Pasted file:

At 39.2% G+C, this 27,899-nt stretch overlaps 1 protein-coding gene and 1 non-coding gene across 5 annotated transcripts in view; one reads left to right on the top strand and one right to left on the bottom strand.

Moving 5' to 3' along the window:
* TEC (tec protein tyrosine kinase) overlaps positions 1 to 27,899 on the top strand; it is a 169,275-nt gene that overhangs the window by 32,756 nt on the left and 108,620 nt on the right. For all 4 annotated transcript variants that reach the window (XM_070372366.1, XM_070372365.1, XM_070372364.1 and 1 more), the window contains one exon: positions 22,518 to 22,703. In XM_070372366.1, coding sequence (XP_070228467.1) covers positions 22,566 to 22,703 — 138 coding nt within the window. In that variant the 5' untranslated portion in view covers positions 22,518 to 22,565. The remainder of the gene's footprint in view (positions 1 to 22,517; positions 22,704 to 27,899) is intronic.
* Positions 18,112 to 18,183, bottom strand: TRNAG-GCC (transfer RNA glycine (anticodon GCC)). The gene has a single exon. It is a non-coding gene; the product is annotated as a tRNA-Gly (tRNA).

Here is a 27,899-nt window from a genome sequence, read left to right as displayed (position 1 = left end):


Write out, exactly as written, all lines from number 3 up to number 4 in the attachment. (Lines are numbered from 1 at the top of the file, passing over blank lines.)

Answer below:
* TEC (tec protein tyrosine kinase) overlaps positions 1 to 27,899 on the top strand; it is a 169,275-nt gene that overhangs the window by 32,756 nt on the left and 108,620 nt on the right. For all 4 annotated transcript variants that reach the window (XM_070372366.1, XM_070372365.1, XM_070372364.1 and 1 more), the window contains one exon: positions 22,518 to 22,703. In XM_070372366.1, coding sequence (XP_070228467.1) covers positions 22,566 to 22,703 — 138 coding nt within the window. In that variant the 5' untranslated portion in view covers positions 22,518 to 22,565. The remainder of the gene's footprint in view (positions 1 to 22,517; positions 22,704 to 27,899) is intronic.
* Positions 18,112 to 18,183, bottom strand: TRNAG-GCC (transfer RNA glycine (anticodon GCC)). The gene has a single exon. It is a non-coding gene; the product is annotated as a tRNA-Gly (tRNA).